Various hybrid powertrain architectures are known for managing the input and output torques of various prime-movers in hybrid vehicles, most commonly internal combustion engines and electric machines. Series hybrid architectures are generally characterized by an internal combustion engine driving an electric generator which in turn provides electrical power to an electric drivetrain and to a battery pack. The internal combustion engine in a series hybrid is not directly mechanically coupled to the drivetrain. The electric generator may also operate in a motoring mode to provide a starting function to the internal combustion engine, and the electric drivetrain may recapture vehicle braking energy by also operating in a generator mode to recharge the battery pack. Parallel hybrid architectures are generally characterized by an internal combustion engine and an electric motor which both have a direct mechanical coupling to the drivetrain. The drivetrain conventionally includes a shifting transmission to provide the necessary gear ratios for wide range operation.

Electrically variable transmissions (EVT) are known which provide for continuously variable speed ratios by combining features from both series and parallel hybrid powertrain architectures. EVTs are operable with a direct mechanical path between an internal combustion engine and a final drive unit thus enabling high transmission efficiency and application of lower cost and less massive motor hardware. EVTs are also operable with engine operation mechanically independent from the final drive or in various mechanical/electrical split contributions thereby enabling high-torque continuously variable speed ratios, electrically dominated launches, regenerative braking, engine off idling, and multi-mode operation.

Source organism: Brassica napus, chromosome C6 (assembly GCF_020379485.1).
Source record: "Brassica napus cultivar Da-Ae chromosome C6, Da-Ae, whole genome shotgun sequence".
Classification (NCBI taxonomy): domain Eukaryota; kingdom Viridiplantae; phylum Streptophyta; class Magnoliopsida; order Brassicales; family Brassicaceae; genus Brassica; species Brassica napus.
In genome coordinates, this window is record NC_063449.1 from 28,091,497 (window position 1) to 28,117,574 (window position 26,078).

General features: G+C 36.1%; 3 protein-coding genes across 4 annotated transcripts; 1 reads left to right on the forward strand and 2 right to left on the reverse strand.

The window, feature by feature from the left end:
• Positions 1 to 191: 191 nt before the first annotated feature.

It is known to select engine power from the road-load power required plus an additional quantity of engine power based on the energy storage system's (e.g. battery's) state-of-charge. Following selection of engine power, the engine's optimal fuel economy or optimal emissions map or a combination thereof may be used to select the engine's torque/speed operating point. The battery power effected is that which is required, in combination with the engine power, to meet the road-load power requirements and to compensate for power losses within the system.

Known systems do not optimize the power flow of all the propulsion system components. Typically, only the engine operation is optimized. The prior art does not weigh additional factors such as other system mechanical and electrical losses and battery usage factors in selecting the overall system's preferred operating point.

A preferred method for determining input speed is disclosed in commonly assigned and co-pending U.S. patent application Ser. No. 10/686,508 (Attorney Docket Number GP-304193) and Ser. No. 10/686,034 (Attorney Docket Number GP-304194). Therein, preferred operating points for a vehicle powertrain including an engine and a transmission are determined in accordance with a comprehensive operational mapping of input and output conditions and corresponding aggregate system losses corresponding to engine and transmission losses. In a hybrid transmission application, additional losses from motors and batteries are aggregated into the system losses and battery constraints are considered in determining preferred operating points. Preferred operating points are provided in one or more sets of minimized data for on-vehicle implementation. Desired input speed is provided by the system controller, for example in accordance with a desired operating point of the engine to meet various efficiency and emission objectives.